Thesis Title

Blue-Green Algae and the Seasonal Succession of Daphnia

Date of Graduation

Summer 2001


Master of Science in Biology



Committee Chair

John Havel

Subject Categories



The cladoceran Daphnia lumholtzi invaded North America from the Old World tropics and has since spread across much of the southern United States. This exotic cladoceran is most common during midsummer, when native Daphnia are rare and Cyanobacteria (blue-green algae) are abundant. Phytoplankton and zooplankton surveys were conducted from late spring to late summer at four lakes (Stockton Lake, Fellows Lake, McDaniel Lake, and Bull Shoals Lake) in 1999 and in McDaniel Lake in 2000. All the study lakes except one (McDaniel in 1999) showed the typical trend for eutrophic lakes with low blue-green algae in the spring, and then becoming abundant by late summer. Copepods were the dominant zooplankton throughout the summer 2000 surveys in McDaniel Lake. I hypothesized that D. lumholtzi would utilize blue-green algae more effectively than the native Daphnia species. As a test, I conducted field experiments in a eutrophic lake in May and July 2000. During this period, generic richness of the algae remained high and abundance of blue green algae increased (13.7 to 80.3%). For each experiment, I placed D. lumholtzi and two native species (Daphnia galeata mendotae and Daphnia parvula) into replicate 1.6-L experimental chambers in the lake for two hours incubation. Diets were analyzed at 400x following dissections of Daphnia guts. In May all three Daphnia species selected for edible greens. In July, both D. lumholtzi and D. parvula avoided blue-green algae, whereas D. galeata mendotae showed no significant discrimination. However, all three Daphnia species consumed about 25% blue-green algae in July. Contrary to my predictions, D. lumholtzi did not utilize a great proportion of blue-green algae than D. parvula and D. galeata mendotae. However, D. lumholtzi ingested significantly more total algae in July than the two native Daphnia species, suggesting that D. lumholtzi has less feeding inhibition when blue-green algae are present than native Daphnia.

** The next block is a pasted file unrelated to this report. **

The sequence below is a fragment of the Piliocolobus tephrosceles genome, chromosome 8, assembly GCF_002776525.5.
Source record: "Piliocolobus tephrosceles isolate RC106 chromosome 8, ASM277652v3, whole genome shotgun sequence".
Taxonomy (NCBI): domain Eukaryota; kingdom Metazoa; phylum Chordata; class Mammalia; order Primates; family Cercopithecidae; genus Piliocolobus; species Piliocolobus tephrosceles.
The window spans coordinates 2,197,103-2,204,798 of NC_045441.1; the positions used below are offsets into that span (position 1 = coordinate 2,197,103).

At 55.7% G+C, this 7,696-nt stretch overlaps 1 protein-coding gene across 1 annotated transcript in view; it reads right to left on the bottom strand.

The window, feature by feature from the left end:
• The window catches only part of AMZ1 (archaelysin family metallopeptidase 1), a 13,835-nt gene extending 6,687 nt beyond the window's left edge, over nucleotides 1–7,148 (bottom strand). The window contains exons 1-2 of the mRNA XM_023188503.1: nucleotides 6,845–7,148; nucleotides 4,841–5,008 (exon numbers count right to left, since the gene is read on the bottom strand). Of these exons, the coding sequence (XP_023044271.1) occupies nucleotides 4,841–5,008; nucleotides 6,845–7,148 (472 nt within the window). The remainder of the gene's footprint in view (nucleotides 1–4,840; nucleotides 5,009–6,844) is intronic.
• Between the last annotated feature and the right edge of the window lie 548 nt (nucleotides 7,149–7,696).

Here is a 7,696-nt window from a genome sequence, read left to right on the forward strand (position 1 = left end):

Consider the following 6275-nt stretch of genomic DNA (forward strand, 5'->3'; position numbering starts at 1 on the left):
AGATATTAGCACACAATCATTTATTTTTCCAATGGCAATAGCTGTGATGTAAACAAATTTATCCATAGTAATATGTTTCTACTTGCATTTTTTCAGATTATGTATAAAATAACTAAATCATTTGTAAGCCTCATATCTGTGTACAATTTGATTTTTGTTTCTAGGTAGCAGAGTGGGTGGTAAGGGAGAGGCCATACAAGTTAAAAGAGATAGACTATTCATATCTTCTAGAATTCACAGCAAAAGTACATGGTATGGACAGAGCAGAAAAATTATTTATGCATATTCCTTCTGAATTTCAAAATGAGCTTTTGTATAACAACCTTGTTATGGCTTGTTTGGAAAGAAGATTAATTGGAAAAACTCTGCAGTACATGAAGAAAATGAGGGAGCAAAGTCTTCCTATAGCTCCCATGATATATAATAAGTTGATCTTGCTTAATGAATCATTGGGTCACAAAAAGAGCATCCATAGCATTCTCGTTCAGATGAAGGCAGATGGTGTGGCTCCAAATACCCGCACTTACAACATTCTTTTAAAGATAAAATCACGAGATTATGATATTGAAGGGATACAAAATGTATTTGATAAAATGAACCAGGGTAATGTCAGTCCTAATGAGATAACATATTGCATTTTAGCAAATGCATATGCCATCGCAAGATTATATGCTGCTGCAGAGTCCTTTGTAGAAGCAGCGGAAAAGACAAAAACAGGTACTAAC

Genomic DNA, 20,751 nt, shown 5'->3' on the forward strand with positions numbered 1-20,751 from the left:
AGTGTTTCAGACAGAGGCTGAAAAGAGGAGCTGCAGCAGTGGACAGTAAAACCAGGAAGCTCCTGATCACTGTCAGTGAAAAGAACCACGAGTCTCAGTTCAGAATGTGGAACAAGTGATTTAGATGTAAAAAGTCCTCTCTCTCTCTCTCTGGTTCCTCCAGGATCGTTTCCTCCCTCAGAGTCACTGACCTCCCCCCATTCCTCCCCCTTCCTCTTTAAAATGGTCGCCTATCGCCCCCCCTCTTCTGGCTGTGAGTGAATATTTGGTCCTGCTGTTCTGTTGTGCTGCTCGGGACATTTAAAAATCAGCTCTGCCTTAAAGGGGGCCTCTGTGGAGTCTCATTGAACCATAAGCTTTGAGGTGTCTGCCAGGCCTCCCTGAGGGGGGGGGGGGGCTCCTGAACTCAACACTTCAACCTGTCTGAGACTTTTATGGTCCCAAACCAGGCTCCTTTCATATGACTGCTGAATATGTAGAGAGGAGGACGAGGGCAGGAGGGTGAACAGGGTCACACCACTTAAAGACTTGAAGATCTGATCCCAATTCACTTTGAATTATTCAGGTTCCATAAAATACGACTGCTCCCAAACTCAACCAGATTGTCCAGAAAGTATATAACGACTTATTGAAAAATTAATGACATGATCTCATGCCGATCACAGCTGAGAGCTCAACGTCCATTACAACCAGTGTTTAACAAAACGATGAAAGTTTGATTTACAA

© Kristen Pattinson